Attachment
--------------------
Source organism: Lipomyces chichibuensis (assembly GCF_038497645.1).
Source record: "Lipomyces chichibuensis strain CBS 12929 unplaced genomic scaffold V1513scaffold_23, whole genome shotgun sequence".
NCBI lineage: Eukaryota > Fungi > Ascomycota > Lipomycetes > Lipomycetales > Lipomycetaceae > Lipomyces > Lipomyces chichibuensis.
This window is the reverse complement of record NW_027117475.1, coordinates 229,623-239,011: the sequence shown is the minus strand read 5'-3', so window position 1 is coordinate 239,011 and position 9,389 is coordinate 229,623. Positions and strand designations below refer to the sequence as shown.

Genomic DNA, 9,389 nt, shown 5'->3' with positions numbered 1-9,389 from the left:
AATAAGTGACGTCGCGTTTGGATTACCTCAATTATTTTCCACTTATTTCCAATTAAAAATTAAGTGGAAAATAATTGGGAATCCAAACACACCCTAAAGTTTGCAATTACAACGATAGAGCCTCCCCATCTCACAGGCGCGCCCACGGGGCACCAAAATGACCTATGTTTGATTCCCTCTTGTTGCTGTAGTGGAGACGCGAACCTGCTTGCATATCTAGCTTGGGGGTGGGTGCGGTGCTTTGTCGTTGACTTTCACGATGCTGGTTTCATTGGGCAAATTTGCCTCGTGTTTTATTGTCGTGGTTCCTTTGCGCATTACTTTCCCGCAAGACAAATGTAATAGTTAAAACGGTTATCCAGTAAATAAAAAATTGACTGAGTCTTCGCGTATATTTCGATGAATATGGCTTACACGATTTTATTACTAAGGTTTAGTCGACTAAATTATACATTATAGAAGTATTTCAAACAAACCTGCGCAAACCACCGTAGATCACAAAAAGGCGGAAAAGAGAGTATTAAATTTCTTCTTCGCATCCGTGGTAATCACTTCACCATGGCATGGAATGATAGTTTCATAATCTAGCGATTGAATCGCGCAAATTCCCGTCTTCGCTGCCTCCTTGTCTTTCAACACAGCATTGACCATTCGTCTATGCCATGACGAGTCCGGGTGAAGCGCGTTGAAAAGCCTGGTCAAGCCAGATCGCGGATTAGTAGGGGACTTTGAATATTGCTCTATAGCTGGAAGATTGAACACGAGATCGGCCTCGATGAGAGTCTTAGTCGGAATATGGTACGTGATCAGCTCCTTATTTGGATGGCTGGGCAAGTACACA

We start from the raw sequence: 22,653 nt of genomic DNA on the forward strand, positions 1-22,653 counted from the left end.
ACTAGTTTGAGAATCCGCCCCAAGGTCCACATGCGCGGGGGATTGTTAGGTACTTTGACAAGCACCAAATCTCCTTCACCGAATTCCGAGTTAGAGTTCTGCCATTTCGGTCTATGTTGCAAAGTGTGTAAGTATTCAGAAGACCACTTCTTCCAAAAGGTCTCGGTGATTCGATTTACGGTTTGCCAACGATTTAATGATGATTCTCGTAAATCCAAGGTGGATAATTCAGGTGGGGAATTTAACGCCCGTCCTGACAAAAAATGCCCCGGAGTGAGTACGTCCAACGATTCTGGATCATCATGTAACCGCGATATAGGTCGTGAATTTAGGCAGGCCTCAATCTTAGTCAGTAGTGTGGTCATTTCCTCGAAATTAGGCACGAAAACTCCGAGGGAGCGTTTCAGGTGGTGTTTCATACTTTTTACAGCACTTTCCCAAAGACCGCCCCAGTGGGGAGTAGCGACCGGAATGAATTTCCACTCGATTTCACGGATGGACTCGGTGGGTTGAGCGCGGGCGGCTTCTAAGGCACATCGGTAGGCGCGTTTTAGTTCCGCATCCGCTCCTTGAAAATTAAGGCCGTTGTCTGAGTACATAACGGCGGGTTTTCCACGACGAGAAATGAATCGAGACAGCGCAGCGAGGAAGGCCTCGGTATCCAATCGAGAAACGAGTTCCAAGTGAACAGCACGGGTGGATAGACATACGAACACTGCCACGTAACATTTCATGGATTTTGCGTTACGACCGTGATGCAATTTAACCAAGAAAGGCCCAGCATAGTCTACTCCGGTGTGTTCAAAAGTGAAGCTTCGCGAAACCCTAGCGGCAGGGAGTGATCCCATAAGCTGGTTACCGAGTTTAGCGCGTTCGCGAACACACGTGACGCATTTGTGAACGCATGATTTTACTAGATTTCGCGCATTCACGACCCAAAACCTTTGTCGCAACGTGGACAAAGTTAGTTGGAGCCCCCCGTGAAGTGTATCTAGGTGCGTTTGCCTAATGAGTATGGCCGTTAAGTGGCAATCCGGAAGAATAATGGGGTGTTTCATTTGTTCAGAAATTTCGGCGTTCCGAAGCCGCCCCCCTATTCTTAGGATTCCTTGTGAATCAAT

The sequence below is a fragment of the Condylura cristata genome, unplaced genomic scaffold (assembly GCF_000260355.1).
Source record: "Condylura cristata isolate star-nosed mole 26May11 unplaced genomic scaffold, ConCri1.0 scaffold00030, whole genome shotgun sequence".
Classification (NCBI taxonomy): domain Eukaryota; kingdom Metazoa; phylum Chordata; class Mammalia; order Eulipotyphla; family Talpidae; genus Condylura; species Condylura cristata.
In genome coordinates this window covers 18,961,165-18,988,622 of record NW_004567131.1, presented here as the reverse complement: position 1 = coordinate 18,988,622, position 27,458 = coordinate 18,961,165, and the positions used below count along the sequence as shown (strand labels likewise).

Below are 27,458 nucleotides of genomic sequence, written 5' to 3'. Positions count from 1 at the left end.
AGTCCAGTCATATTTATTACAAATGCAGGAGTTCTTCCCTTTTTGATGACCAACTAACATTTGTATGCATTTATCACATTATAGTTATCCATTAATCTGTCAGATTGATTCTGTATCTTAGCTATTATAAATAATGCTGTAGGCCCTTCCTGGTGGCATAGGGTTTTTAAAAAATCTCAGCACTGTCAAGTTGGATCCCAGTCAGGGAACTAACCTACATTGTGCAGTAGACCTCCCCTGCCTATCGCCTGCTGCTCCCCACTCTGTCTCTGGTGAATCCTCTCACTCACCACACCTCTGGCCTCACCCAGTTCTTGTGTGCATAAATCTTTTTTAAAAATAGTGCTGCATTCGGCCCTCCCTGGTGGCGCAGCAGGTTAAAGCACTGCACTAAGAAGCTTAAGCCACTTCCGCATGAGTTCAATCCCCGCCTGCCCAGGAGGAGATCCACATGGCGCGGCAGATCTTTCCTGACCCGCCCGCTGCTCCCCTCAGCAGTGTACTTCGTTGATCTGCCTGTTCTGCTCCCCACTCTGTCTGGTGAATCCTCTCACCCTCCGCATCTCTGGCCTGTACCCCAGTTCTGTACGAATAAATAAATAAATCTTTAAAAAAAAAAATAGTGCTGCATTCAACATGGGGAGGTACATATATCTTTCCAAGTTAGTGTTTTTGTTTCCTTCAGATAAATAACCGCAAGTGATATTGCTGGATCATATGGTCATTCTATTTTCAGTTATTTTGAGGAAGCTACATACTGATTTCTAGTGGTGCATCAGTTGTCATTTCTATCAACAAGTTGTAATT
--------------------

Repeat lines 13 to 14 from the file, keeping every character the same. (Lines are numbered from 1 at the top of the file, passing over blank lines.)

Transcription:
Below are 27,458 nucleotides of genomic sequence, written 5' to 3'. Positions count from 1 at the left end.
AGTCCAGTCATATTTATTACAAATGCAGGAGTTCTTCCCTTTTTGATGACCAACTAACATTTGTATGCATTTATCACATTATAGTTATCCATTAATCTGTCAGATTGATTCTGTATCTTAGCTATTATAAATAATGCTGTAGGCCCTTCCTGGTGGCATAGGGTTTTTAAAAAATCTCAGCACTGTCAAGTTGGATCCCAGTCAGGGAACTAACCTACATTGTGCAGTAGACCTCCCCTGCCTATCGCCTGCTGCTCCCCACTCTGTCTCTGGTGAATCCTCTCACTCACCACACCTCTGGCCTCACCCAGTTCTTGTGTGCATAAATCTTTTTTAAAAATAGTGCTGCATTCGGCCCTCCCTGGTGGCGCAGCAGGTTAAAGCACTGCACTAAGAAGCTTAAGCCACTTCCGCATGAGTTCAATCCCCGCCTGCCCAGGAGGAGATCCACATGGCGCGGCAGATCTTTCCTGACCCGCCCGCTGCTCCCCTCAGCAGTGTACTTCGTTGATCTGCCTGTTCTGCTCCCCACTCTGTCTGGTGAATCCTCTCACCCTCCGCATCTCTGGCCTGTACCCCAGTTCTGTACGAATAAATAAATAAATCTTTAAAAAAAAAAATAGTGCTGCATTCAACATGGGGAGGTACATATATCTTTCCAAGTTAGTGTTTTTGTTTCCTTCAGATAAATAACCGCAAGTGATATTGCTGGATCATATGGTCATTCTATTTTCAGTTATTTTGAGGAAGCTACATACTGATTTCTAGTGGTGCATCAGTTGTCATTTCTATCAACAAGTTGTAATT